September 22, 2019 | 69° F

Students share study abroad experiences

Photo by Yesha Chokshi |

Bingyan Yang, left, a Rutgers Business School junior, David Wang, a School of Arts and Sciences junior and Zihuan Cao, a School of Arts and Sciences junior, participate in calligraphy during the ‘Around the World in 30 Minutes’ fair Saturday.

International and study abroad students shared their experiences Saturday and promoted international opportunities for Rutgers students.

The Rutgers Center for Global Education hosted a study abroad fair called “Around the World in 30 Minutes” in the Cove at Busch Campus Center.

Director of the Center for Global Education Giorgio DiMauro said returning and international exchange students presented their stories and experiences abroad at the fair.

“The idea is to get students and parents interested and aware of all of the international opportunities here at Rutgers,” he said.

Formerly a stand-alone called Rutgers Study Abroad, the program recently became a part of the Center for Global Education, DiMauro said. The bulk of their activities are involved with study abroad, but they are expanding to international internships and international research.

“At each of the regional tables, we [had] trivia based on each region. Every hour, a $50 Rutgers RU express card [was] raffled based on the tickets won at the tables,” DiMauro said.

The study abroad fair also featured culture-based games and activities, including an origami station, Chinese calligraphy and a Korean game involving paper boxes.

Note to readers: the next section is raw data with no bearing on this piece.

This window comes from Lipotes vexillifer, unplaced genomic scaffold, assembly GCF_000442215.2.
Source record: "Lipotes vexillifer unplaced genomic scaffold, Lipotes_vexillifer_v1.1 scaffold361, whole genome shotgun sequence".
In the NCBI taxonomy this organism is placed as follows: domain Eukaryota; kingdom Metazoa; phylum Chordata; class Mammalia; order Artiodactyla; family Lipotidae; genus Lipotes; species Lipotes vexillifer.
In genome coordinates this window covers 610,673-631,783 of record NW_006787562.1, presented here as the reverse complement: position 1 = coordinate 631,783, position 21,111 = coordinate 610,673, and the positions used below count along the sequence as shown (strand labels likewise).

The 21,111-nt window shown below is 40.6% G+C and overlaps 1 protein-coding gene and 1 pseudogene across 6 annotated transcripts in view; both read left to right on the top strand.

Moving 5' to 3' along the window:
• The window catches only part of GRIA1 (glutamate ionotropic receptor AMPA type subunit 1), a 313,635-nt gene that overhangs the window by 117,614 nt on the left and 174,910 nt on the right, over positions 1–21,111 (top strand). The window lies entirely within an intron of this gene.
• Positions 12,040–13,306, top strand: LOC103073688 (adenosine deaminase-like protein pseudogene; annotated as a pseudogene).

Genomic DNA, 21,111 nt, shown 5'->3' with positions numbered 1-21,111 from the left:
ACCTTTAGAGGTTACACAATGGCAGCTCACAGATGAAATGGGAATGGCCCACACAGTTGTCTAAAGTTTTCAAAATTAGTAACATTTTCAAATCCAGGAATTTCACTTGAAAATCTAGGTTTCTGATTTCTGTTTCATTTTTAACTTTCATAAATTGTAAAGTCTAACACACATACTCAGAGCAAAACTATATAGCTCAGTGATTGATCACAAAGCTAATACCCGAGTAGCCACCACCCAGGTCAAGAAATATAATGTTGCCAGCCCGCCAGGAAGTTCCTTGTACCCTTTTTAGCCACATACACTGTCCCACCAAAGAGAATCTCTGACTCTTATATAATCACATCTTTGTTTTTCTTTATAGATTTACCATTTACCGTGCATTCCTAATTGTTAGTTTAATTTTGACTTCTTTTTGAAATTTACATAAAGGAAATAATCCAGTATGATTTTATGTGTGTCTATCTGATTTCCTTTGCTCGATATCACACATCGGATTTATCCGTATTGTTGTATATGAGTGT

DiMauro said study abroad opens up the world in a valuable way and encourages personal and intellectual growth. Students learn to see things from a different perspective, one of the most fundamental aspects of college.

“[It] opens you up to different perspectives, different ways of interpreting the world, seeing the world,” he said.

From an economic standpoint, DiMauro said participation in a study abroad program creates tangible career benefits.

He said employers and graduate schools notice study abroad on a resume. Many Rutgers students talk about going to interviews and having study abroad as one of the main topics of conversation.

Regardless of the benefits, very few college students study abroad. DiMauro said the demographic is growing, but only about nine percent of the college population participates in a study abroad program.

DiMauro would tell any student considering the program to participate, even though it can be scary.

“It’s especially hard to uproot yourself from everything you know and all of your networks here, but it’s a very valuable thing to do, and it’s hard to do after your graduate,” he said. “Take that plunge because all the students who go come back enthusiastic and happy they did it.”

Alexa Marzocca, a School of Arts and Sciences junior, said she had traveled to Australia.

“I think the biggest thing was getting a sense of independence,” she said. “Packing up and moving to the other side of the world was kind of scary, but now I feel like I can do anything.”

Marzocca said she developed a new perspective that greatly differentiated from growing up in the same environment all of her life.

Laura Muriel, a School of Arts and Sciences senior, said studying abroad is something everyone should do.

“Not only do you get to know another country, but you get to learn so much about yourself. You change and evolve as a person and gain a sense of appreciation of where you are,” she said.

Neha Parikh, an Edward J. Bloustein School of Planning and Public Policy senior, attended the University College London in London for her study abroad experience. She said she learned how to be a lot more independent and self-sufficient.

“I also learned how to embrace new experiences and come out of my shell because going there was a lot like starting kindergarten again,” she said.

Parikh said becoming more open and culturally aware were just a few of her personal gains from the experience.

Study abroad helps students grow as a people, she said, but also allows them to immerse themselves in something completely different than Rutgers.

“If you are thinking about it, don’t think — just do it,” she said. “It’s one thing you will absolutely never regret.”

By Connie Capone

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